U.S. health officials on Tuesday released a draft of long-awaited federal guidelines on circumcision, saying medical evidence supports having the procedure done and health insurers should pay for it.
The Centers for Disease Control and Prevention guidelines stop short of telling parents to get their newborn sons circumcised. That is a personal decision that may involve religious or cultural preferences, said the CDC’s Dr. Jonathan Mermin.
But “the scientific evidence is clear that the benefits outweigh the risks,” added Mermin.
These are the first federal guidelines on circumcision. The CDC started working on the guidelines about seven years ago, when a cluster of influential studies in Africa indicated circumcision might help stop spread of a deadly virus.
“The benefits of male circumcision have become more and more clear over the last 10 years,” said Dr. Aaron Tobian, a Johns Hopkins University researcher involved in one of the African studies.
But the guidelines are important, because the rates of newborn male circumcision have been dropping, he added.
The guidelines are being published in the federal register Tuesday. For the next 45 days, the CDC will receive public comment before finalizing them next year.
They are likely to draw intense opposition from anti-circumcision advocacy groups, said Dr. Douglas Diekema, a Seattle physician who worked on a circumcision policy statement issued by the American Academy of Pediatrics in 2012.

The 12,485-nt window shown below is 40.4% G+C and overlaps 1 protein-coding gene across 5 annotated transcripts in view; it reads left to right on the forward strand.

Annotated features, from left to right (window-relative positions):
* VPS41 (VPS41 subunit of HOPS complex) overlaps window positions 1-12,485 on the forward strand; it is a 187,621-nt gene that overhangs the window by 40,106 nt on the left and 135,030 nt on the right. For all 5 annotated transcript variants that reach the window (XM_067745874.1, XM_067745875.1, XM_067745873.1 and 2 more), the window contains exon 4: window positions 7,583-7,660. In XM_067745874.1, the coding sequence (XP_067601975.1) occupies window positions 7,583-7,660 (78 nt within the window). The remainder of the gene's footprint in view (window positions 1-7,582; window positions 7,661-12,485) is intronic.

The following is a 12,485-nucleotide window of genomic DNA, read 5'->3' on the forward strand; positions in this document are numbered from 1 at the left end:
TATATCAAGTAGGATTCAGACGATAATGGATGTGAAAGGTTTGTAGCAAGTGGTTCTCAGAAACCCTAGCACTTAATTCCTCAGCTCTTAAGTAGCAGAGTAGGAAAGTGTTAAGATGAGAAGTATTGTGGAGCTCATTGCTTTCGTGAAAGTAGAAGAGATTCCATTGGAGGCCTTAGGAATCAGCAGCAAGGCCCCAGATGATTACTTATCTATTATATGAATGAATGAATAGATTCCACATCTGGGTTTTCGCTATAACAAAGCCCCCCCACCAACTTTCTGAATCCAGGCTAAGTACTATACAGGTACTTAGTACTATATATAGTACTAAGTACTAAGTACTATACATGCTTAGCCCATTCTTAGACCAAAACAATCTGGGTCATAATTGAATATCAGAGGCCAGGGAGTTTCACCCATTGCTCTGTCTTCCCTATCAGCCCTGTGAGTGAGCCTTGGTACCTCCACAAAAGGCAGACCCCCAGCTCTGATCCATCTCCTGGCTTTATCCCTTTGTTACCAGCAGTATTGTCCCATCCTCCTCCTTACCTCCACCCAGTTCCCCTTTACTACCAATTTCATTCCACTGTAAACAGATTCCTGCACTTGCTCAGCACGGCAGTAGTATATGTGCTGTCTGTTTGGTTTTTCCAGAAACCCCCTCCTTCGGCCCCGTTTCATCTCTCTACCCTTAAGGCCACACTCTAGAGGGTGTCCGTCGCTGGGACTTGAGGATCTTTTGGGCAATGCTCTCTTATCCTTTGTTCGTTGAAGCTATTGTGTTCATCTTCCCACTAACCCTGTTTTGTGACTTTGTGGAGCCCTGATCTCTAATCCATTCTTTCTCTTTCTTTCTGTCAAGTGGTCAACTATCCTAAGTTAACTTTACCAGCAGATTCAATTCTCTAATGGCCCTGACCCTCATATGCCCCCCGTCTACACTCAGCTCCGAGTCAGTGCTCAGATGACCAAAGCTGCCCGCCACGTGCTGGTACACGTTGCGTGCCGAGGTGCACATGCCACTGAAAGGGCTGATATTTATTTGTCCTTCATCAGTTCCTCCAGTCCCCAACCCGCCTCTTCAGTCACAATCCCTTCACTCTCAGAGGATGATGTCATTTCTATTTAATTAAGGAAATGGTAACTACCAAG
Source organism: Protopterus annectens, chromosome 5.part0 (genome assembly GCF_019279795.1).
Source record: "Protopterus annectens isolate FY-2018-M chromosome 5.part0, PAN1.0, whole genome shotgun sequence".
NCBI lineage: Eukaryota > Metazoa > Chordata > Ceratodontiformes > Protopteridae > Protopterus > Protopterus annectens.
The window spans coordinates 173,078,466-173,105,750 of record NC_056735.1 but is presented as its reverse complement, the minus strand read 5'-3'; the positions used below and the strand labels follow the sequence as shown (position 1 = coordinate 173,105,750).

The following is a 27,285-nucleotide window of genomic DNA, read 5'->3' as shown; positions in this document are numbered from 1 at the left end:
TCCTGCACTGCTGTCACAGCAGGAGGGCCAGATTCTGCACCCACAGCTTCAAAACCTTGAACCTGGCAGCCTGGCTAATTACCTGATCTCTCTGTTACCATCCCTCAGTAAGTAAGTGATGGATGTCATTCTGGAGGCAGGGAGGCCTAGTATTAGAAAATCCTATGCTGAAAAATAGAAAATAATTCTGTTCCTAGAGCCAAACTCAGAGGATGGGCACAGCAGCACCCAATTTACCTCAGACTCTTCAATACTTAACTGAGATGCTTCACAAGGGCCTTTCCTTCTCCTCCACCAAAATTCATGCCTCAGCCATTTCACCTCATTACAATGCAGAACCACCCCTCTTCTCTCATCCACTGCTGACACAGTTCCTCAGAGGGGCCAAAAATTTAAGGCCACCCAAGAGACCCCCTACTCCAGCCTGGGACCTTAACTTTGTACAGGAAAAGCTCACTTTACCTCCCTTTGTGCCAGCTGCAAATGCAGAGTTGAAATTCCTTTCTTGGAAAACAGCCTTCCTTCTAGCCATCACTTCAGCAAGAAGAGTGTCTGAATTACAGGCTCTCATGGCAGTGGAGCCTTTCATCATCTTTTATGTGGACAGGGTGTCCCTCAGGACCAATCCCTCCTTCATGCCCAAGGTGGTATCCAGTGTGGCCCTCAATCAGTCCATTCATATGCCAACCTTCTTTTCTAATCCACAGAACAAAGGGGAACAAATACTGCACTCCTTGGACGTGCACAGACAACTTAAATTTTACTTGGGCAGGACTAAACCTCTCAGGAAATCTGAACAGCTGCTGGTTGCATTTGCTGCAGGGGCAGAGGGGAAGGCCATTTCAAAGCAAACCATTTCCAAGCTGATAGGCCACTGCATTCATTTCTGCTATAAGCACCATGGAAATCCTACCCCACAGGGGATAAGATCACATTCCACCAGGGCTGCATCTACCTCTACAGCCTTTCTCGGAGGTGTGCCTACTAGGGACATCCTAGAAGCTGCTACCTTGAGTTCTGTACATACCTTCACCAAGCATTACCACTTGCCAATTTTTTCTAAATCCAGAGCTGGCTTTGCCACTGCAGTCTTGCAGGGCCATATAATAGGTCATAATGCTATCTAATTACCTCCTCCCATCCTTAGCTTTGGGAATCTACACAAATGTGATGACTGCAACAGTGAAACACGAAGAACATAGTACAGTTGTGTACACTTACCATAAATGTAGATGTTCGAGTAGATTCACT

“This is a passionate issue for them and they feel strongly that circumcision is wrong,” said Diekema, a professor of pediatrics at the University of Washington.
The CDC guidelines largely mirror the pediatrician group’s statement, but the CDC’s document incorporates more research and comes from an organization that many may see as more neutral on the topic, Diekema said.
The thinking on circumcision has swung wildly over the years. It’s been practiced by Jews and Muslims for thousands of years, but didn’t become common in this country until the 20th century. By one estimate, only 25 percent of U.S. male newborns were circumcised in 1900.
It gradually became the cultural norm, and in the 1950s and 1960s surpassed 80 percent. But then the trend reversed. Part of it had to do with changing demographics, as the U.S. population grew to include larger numbers of Mexican-Americans and other ethnic groups that didn’t traditionally circumcise their children.
Also, opposition to the procedure grew from anti-circumcision advocates whose message was aided by the internet and by the neutral stance of physicians’ groups — including, for a time, the American Academy of Pediatrics.
A wave of state Medicaid programs stopped paying for newborn circumcisions, which cost roughly $150 to $200. The list eventually rose to 18 states, according to CDC numbers.
By 2010 the newborn circumcision rate was down to about 58 percent, according to one CDC estimate.
But even as the circumcision rate dropped, more medical evidence came in supporting it — particularly three rigorous and influential studies in Africa.
The guidelines say circumcision is safer for newborns and infants than for older males, noting the complication rate rises from 0.5 percent in newborns to nine percent in children ages one to nine, according to the CDC. Minor bleeding and pain are the most common problems, experts say.
CDC officials are recommending doctors tell parents of baby boys of the benefits and risks of circumcision. Mermin did not say how that information should be presented.